Individual retirement accounts may cumulatively hold close to half of private retirement assets, but that doesn't mean that IRAs are as broadly used by multiple segments of the population as they could be—nor does it mean that people are actively contributing to them.

In fact, according to a brief from the Center for Retirement Research at Boston College, nearly all IRA asset growth is instead driven by rollovers from employer-sponsored retirement plans. Individuals' contributions represent just 13 percent of the new money flowing into IRAs each year.

While IRAs were intended to give those without an employer plan access to a tax-deferred savings vehicle, the report says, it hasn't quite shaken out that way. Only 14 percent of households contribute to IRAs, and they're mostly made up of higher-income dual-earners who also save in a 401(k); moderate-income singles or one-earner couples, often with a 401(k); and higher-income entrepreneurs with no current 401(k).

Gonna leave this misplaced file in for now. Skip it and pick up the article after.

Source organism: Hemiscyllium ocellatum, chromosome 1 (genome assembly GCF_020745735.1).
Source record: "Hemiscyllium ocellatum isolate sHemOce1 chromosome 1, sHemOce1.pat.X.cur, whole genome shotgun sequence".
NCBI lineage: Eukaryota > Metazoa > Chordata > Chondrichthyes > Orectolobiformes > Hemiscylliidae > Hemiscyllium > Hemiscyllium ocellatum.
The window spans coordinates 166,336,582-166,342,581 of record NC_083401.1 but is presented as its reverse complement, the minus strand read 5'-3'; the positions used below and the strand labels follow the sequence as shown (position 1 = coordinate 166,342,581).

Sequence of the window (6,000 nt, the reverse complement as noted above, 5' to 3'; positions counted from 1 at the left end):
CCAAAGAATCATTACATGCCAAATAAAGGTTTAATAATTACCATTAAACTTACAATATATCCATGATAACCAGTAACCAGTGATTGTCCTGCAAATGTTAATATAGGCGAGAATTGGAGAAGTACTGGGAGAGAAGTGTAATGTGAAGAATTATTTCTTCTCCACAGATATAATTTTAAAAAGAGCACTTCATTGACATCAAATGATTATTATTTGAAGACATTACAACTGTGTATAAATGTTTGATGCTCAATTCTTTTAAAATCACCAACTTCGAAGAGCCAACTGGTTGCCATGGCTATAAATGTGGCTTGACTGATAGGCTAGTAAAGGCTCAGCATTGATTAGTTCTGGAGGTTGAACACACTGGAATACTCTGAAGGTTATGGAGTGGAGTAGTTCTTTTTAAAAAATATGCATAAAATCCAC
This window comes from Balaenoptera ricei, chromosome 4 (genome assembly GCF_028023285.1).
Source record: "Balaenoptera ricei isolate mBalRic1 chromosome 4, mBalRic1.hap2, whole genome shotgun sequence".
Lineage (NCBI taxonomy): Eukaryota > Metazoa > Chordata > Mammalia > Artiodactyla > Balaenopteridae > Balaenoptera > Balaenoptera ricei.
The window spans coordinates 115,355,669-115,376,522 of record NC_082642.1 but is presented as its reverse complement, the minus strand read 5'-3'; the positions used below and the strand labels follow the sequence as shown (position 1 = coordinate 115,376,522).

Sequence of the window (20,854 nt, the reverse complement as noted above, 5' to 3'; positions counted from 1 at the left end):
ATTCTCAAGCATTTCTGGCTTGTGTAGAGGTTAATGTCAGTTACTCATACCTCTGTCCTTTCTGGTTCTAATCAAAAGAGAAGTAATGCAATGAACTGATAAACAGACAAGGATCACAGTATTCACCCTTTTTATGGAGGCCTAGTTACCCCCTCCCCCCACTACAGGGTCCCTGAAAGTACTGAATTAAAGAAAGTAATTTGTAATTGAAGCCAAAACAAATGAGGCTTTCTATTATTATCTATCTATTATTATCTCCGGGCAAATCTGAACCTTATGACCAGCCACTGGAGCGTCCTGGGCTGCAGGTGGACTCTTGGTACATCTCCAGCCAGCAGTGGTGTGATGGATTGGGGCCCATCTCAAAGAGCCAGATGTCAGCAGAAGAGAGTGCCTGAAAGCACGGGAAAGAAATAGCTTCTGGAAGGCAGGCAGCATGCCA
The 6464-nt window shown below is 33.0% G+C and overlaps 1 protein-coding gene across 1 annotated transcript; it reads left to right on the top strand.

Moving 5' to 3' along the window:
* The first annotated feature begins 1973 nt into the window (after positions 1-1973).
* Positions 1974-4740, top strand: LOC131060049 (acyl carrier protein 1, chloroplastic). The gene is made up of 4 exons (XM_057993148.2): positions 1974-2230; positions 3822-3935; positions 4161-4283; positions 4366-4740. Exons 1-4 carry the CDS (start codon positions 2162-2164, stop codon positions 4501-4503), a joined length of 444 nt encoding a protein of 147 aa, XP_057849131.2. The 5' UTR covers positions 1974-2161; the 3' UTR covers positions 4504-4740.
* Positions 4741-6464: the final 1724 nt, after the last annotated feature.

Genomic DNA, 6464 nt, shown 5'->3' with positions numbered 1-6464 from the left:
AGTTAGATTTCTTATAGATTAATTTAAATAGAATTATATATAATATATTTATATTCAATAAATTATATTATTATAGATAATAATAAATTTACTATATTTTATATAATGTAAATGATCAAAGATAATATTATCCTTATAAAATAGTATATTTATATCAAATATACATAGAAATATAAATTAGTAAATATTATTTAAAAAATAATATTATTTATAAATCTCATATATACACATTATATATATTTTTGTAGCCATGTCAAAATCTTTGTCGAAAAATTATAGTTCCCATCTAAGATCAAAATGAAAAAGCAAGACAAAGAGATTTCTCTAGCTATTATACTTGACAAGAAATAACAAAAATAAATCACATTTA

Complete your profile to continue reading and get FREE access to BenefitsPRO, part of your ALM digital membership.

  • Critical BenefitsPRO information including cutting edge post-reform success strategies, access to educational webcasts and videos, resources from industry leaders, and informative Newsletters.
  • Exclusive discounts on ALM, BenefitsPRO magazine and BenefitsPRO.com events
  • Access to other award-winning ALM websites including ThinkAdvisor.com and Law.com
NOT FOR REPRINT

© 2024 ALM Global, LLC, All Rights Reserved. Request academic re-use from www.copyright.com. All other uses, submit a request to [email protected]. For more information visit Asset & Logo Licensing.